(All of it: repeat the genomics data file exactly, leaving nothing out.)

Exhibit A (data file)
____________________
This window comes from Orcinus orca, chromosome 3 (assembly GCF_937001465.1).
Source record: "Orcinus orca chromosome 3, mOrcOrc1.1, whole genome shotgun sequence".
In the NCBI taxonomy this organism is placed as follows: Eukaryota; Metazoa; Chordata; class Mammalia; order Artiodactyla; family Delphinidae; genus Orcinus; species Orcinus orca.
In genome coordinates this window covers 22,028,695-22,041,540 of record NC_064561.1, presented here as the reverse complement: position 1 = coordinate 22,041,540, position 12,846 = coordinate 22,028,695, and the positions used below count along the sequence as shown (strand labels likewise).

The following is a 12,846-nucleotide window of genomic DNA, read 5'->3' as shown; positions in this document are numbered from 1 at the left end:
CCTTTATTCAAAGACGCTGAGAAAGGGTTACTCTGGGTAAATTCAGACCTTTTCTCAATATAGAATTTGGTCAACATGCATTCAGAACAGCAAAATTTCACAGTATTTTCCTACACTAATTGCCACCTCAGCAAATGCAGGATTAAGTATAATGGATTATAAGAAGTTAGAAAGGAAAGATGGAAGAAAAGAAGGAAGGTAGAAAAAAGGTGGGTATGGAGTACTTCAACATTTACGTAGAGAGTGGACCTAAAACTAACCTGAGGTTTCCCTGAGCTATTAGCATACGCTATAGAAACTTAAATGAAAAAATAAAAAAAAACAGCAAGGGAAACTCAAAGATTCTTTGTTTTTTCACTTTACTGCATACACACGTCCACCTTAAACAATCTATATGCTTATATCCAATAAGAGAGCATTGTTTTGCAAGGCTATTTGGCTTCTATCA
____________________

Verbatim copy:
This window comes from Orcinus orca, chromosome 3 (assembly GCF_937001465.1).
Source record: "Orcinus orca chromosome 3, mOrcOrc1.1, whole genome shotgun sequence".
In the NCBI taxonomy this organism is placed as follows: Eukaryota; Metazoa; Chordata; class Mammalia; order Artiodactyla; family Delphinidae; genus Orcinus; species Orcinus orca.
In genome coordinates this window covers 22,028,695-22,041,540 of record NC_064561.1, presented here as the reverse complement: position 1 = coordinate 22,041,540, position 12,846 = coordinate 22,028,695, and the positions used below count along the sequence as shown (strand labels likewise).

The following is a 12,846-nucleotide window of genomic DNA, read 5'->3' as shown; positions in this document are numbered from 1 at the left end:
CCTTTATTCAAAGACGCTGAGAAAGGGTTACTCTGGGTAAATTCAGACCTTTTCTCAATATAGAATTTGGTCAACATGCATTCAGAACAGCAAAATTTCACAGTATTTTCCTACACTAATTGCCACCTCAGCAAATGCAGGATTAAGTATAATGGATTATAAGAAGTTAGAAAGGAAAGATGGAAGAAAAGAAGGAAGGTAGAAAAAAGGTGGGTATGGAGTACTTCAACATTTACGTAGAGAGTGGACCTAAAACTAACCTGAGGTTTCCCTGAGCTATTAGCATACGCTATAGAAACTTAAATGAAAAAATAAAAAAAAACAGCAAGGGAAACTCAAAGATTCTTTGTTTTTTCACTTTACTGCATACACACGTCCACCTTAAACAATCTATATGCTTATATCCAATAAGAGAGCATTGTTTTGCAAGGCTATTTGGCTTCTATCA